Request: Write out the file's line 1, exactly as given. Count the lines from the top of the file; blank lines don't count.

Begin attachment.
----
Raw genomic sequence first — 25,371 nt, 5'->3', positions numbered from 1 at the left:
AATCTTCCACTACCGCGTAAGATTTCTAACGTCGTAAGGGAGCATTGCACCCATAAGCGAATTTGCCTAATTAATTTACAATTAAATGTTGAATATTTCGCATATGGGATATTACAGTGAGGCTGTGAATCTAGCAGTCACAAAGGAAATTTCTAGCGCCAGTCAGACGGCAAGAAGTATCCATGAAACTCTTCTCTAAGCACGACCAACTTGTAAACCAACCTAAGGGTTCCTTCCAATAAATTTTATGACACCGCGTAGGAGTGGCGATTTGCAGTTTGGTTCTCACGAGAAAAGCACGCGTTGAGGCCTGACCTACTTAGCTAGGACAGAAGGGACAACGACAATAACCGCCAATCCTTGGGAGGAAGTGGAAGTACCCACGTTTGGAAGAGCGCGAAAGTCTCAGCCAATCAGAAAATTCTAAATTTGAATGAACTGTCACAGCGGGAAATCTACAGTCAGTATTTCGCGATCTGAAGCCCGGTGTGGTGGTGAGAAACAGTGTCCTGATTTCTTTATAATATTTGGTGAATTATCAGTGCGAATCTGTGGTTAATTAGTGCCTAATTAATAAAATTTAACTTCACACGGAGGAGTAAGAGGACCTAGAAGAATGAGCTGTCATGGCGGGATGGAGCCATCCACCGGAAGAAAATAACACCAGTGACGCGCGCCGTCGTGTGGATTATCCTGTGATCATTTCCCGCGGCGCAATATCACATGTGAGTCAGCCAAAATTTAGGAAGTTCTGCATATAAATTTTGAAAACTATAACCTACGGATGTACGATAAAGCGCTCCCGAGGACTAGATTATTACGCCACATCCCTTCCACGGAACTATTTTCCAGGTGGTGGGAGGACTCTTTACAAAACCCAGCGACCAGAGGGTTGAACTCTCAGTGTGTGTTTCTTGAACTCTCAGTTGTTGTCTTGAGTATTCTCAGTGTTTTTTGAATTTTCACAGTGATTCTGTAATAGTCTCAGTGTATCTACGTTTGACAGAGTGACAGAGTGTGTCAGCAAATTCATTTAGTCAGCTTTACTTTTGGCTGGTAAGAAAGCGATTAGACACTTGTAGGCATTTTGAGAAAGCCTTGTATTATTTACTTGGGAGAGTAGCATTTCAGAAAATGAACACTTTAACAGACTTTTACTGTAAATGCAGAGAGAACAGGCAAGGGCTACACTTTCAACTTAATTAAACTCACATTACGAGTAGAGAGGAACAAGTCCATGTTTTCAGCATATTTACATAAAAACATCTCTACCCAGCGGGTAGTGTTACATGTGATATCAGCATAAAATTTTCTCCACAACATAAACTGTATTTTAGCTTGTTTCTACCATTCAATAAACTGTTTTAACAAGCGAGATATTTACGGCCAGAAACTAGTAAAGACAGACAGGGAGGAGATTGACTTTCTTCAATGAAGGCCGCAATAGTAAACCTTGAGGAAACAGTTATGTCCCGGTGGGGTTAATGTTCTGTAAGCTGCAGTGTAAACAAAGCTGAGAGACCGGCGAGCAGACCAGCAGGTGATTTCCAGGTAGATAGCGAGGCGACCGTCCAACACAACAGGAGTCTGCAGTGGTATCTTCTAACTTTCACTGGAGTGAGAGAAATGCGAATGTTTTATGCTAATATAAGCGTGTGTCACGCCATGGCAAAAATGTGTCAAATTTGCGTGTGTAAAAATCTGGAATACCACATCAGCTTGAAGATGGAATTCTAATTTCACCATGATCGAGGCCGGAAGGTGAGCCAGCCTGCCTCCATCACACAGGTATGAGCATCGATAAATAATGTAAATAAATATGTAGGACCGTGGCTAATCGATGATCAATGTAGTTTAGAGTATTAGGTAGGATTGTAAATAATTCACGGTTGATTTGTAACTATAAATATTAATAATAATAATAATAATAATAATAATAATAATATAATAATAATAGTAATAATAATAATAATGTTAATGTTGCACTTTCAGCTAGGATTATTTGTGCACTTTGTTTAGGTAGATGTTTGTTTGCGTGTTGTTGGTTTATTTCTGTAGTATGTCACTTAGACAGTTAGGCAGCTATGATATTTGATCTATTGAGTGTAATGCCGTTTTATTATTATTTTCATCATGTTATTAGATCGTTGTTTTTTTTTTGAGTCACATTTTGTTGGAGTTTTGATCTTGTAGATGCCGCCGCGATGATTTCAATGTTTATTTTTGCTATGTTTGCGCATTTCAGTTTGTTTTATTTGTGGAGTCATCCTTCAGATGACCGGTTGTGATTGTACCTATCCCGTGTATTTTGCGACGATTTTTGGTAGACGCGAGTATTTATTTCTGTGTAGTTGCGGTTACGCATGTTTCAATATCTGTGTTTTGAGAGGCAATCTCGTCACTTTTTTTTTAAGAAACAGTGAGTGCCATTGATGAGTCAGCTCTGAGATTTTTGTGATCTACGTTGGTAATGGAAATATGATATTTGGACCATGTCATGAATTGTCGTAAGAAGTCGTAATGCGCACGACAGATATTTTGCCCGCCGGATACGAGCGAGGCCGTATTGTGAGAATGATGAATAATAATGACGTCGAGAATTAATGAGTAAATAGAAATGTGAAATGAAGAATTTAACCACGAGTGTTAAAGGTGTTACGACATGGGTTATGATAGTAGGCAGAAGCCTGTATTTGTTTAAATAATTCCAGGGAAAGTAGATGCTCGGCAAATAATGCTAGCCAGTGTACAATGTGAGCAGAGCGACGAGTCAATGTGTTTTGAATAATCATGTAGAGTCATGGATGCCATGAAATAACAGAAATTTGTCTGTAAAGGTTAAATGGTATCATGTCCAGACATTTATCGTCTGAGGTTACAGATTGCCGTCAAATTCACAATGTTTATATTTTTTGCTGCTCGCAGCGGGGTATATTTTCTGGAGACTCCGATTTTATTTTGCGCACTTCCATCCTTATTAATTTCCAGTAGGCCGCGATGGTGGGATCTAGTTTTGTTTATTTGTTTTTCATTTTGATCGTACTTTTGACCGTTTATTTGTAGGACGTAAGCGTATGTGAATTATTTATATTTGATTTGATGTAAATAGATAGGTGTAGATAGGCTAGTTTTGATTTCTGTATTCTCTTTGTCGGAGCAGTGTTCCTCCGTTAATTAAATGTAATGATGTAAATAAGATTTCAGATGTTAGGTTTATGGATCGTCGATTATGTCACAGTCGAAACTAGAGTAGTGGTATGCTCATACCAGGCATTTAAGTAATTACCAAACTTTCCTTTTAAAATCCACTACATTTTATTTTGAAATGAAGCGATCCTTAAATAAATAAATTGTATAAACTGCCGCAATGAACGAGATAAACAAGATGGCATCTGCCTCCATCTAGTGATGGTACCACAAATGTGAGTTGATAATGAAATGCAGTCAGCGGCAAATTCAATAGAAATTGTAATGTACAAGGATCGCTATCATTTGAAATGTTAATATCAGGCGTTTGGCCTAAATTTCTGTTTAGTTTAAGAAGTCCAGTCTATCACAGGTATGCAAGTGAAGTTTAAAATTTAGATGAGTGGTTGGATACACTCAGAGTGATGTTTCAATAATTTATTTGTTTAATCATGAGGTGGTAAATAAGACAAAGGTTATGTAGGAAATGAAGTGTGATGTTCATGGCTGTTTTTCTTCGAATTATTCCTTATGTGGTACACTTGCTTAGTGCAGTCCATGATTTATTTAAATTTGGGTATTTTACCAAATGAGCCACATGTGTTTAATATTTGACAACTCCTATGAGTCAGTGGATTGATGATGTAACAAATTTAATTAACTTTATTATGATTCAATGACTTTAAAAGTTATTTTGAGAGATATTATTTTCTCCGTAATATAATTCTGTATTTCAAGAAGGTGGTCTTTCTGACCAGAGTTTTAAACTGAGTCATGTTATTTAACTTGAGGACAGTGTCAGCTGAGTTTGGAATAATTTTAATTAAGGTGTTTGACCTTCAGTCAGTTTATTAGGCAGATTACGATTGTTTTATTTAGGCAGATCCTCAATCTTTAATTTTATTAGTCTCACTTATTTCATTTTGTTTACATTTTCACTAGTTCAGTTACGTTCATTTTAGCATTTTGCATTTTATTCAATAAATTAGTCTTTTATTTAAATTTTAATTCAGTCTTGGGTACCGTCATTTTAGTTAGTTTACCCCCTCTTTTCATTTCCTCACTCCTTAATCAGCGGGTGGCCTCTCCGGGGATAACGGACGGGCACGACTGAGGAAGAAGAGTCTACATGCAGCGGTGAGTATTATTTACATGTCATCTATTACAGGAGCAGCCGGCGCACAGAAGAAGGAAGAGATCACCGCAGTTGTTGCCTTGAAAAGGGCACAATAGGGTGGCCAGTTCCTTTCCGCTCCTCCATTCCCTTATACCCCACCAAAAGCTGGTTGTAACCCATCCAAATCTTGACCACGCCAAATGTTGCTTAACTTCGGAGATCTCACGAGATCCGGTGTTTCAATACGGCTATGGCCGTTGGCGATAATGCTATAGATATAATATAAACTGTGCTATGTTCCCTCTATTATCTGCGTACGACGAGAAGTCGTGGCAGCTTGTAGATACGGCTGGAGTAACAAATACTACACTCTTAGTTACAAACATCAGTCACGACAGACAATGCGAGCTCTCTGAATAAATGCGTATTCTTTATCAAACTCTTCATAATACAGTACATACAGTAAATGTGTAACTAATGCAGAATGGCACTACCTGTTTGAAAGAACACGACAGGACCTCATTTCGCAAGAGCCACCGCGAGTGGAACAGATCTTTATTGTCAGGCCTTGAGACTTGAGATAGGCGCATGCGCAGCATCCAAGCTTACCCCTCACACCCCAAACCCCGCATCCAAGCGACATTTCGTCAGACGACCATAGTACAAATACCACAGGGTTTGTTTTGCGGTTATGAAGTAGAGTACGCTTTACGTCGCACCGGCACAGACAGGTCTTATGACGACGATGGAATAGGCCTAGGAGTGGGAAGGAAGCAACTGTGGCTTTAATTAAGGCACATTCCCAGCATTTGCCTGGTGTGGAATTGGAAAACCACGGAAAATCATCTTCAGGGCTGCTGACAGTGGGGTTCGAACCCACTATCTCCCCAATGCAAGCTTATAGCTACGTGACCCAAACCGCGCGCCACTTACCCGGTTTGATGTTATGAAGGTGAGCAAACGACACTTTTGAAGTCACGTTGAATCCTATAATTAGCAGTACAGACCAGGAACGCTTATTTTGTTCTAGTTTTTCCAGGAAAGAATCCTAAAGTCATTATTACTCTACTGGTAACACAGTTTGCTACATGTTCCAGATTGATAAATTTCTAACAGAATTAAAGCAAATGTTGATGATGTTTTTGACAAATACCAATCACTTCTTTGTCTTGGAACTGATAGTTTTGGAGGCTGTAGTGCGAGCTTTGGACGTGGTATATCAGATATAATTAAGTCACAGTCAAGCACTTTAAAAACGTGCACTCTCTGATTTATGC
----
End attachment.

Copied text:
Raw genomic sequence first — 25,371 nt, 5'->3', positions numbered from 1 at the left: